Chris Mills 3 years ago from St. Louis, MO until the end of June, 2017

      Hi Bill, I know how you feel. these things come on the scene and get us all hoping that we've finally found an energy source with no negative effects. Of course there will never be anything like that, but maybe we can get close. Thanks for reading and saying hello.

    • billybuc profile image

      Bill Holland 3 years ago from Olympia, WA

      I'm still not sure how I feel about ethanol...same with wind turbines....I'm waiting for definitive proof on both. Until then, I'll keep reading articles like this one. Thanks for the info.

    • cam8510 profile image
      Author

      Chris Mills 3 years ago from St. Louis, MO until the end of June, 2017

      Jodah, I'm with you, I can't decide. I think at low percentages it is actually good for the engine because it stops the knocking, which is damaging. Environmentally, I think the future is going to bring some resolutions to some of those issues. Take care of that car. Mine is at 260K, so I'm not too worried about what ethanol is doing to it.

    • cam8510 profile image
      Author

      Chris Mills 3 years ago from St. Louis, MO until the end of June, 2017

      Erockfishe, Thanks for reading my hub and thanks for all the additional, helpful information. Welcome to HubPages.

    • Jodah profile image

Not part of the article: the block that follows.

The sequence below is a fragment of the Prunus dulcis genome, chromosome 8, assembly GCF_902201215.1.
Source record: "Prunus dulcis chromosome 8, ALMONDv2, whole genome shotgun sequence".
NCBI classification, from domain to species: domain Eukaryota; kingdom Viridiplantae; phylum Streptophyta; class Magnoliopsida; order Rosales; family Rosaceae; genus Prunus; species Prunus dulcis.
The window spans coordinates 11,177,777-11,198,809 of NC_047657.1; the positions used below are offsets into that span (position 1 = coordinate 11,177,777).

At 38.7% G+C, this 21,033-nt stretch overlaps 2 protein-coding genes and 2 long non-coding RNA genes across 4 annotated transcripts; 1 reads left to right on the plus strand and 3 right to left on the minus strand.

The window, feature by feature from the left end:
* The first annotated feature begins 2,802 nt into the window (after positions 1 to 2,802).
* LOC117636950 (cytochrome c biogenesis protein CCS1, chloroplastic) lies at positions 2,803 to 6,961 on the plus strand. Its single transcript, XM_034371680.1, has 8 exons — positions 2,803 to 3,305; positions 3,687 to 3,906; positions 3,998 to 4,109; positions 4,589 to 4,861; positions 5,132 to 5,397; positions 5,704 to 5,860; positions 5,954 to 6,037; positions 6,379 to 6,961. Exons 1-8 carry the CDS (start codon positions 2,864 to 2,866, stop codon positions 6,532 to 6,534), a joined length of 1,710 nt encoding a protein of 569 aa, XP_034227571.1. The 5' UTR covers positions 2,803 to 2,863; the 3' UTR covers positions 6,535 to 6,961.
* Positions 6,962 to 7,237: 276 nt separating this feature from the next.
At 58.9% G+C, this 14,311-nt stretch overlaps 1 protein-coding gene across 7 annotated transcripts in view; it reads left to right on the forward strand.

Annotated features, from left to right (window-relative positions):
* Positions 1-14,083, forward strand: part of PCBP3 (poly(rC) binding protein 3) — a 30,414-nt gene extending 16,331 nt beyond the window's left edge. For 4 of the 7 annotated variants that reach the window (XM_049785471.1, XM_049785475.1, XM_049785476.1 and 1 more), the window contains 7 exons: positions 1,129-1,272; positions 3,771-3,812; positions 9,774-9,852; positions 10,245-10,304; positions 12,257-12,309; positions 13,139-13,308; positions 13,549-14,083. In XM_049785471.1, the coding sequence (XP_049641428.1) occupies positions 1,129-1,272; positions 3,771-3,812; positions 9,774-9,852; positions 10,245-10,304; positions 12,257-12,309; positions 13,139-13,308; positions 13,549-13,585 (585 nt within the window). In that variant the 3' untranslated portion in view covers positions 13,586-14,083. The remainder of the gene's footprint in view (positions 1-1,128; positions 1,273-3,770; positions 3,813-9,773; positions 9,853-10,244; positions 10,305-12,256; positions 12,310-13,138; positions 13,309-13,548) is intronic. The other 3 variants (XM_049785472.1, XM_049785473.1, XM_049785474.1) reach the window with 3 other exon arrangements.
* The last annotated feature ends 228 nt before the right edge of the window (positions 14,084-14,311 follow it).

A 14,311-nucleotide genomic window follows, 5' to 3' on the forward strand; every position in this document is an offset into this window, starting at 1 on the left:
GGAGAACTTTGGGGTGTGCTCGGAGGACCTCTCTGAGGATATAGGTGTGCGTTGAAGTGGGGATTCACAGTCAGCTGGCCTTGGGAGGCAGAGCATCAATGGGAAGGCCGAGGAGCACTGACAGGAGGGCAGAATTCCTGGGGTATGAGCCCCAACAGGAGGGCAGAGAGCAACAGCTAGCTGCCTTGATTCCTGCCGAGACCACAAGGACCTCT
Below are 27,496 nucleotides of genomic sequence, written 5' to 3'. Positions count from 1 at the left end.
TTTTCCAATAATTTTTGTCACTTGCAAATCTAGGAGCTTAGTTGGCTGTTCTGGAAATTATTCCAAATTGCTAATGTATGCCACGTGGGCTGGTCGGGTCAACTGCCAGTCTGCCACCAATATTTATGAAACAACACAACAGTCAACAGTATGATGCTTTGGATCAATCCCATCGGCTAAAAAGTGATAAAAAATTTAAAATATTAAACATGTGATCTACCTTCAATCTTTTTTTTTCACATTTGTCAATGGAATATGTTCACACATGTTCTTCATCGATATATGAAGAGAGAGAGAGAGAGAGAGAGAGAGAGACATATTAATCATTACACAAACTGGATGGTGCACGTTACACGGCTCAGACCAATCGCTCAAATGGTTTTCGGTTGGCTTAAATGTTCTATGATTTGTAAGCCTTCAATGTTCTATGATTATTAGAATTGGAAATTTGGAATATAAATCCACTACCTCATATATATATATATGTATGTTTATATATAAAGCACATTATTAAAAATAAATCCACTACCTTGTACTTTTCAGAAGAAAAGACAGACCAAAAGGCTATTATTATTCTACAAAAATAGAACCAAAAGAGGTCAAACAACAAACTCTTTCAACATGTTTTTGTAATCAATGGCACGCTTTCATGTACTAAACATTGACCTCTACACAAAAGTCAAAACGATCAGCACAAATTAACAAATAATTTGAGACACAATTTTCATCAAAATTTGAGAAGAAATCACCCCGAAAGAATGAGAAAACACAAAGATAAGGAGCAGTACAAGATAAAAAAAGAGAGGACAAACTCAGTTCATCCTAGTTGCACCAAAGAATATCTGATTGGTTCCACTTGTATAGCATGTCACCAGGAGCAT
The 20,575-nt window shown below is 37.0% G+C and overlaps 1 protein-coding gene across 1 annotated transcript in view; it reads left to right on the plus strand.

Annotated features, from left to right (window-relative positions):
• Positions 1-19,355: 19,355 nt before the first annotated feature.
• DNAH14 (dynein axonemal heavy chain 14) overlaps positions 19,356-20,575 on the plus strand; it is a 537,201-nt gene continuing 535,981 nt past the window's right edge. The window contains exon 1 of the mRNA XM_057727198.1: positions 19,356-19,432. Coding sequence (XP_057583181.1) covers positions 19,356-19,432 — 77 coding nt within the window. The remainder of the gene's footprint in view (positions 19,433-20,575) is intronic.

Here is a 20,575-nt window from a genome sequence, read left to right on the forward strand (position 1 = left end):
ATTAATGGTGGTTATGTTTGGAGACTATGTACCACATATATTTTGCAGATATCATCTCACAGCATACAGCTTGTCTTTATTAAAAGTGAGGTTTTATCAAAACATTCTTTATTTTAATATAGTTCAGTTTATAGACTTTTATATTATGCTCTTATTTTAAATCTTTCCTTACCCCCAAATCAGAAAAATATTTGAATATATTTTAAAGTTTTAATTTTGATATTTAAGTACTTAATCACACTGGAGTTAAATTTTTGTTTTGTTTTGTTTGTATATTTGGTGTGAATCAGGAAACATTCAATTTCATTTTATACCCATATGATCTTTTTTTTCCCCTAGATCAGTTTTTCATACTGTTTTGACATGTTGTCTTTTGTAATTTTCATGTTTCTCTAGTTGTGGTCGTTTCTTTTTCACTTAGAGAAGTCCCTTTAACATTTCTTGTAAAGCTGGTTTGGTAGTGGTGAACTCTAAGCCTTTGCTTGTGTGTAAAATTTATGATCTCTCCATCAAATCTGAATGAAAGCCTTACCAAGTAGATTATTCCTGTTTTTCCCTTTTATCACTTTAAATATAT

John Hansen 3 years ago from Queensland Australia

      Goos interesting and easy to read hub Cam. I still can't decide if it's good or bad. I guess if they develop engine parts that can withstand the corrosion it is positive. I haven't been using ethanol added fuel in my present car yet, as I'm not convinced of its worth and want to protect my engine. Voted up.

    • profile image

      Erockfishe 3 years ago

      In the USA alcohol was first use at 5% in California to replace an additive called MTBE. MTBE was used to clean the injectors of cars, it was requirement by the USA to keep engines running cleaner thereby less smog. MTBE is now banned. Later during a fuel crisis of a sort ethyl alcohol was proposed as a way to reduce our dependence on imported oil. Because it takes fertilizer made from oil, lots of farm equipment burning oil, and a distilling process using lots of natural gas the net energy gain was nothing.

    • cam8510 profile image
      Author

      Chris Mills 3 years ago from St. Louis, MO until the end of June, 2017

      I agree on all points. We have the same kind of thing here with leaving land unproductive. Some call it "government land." Thanks for reading Mark.

    • Mark Lees profile image

      Mark Lees 3 years ago

      Provided it is being used from surplus farm land (and we actually can produce enough food for the entire world, in Europe governments pay farmers NOT to grow anything on some fields) and it is controlled to reduce engine wear it is good. Although it does produce fumes it is less than from traditional carbon fuels.

      The other benefit is an ecologist has found a way to get ethanol from the sap of a deep routed tree which will actually protect forests and reduce the overall environmental effects.

      Until they get hydrogen fuel working well I think it is a great idea.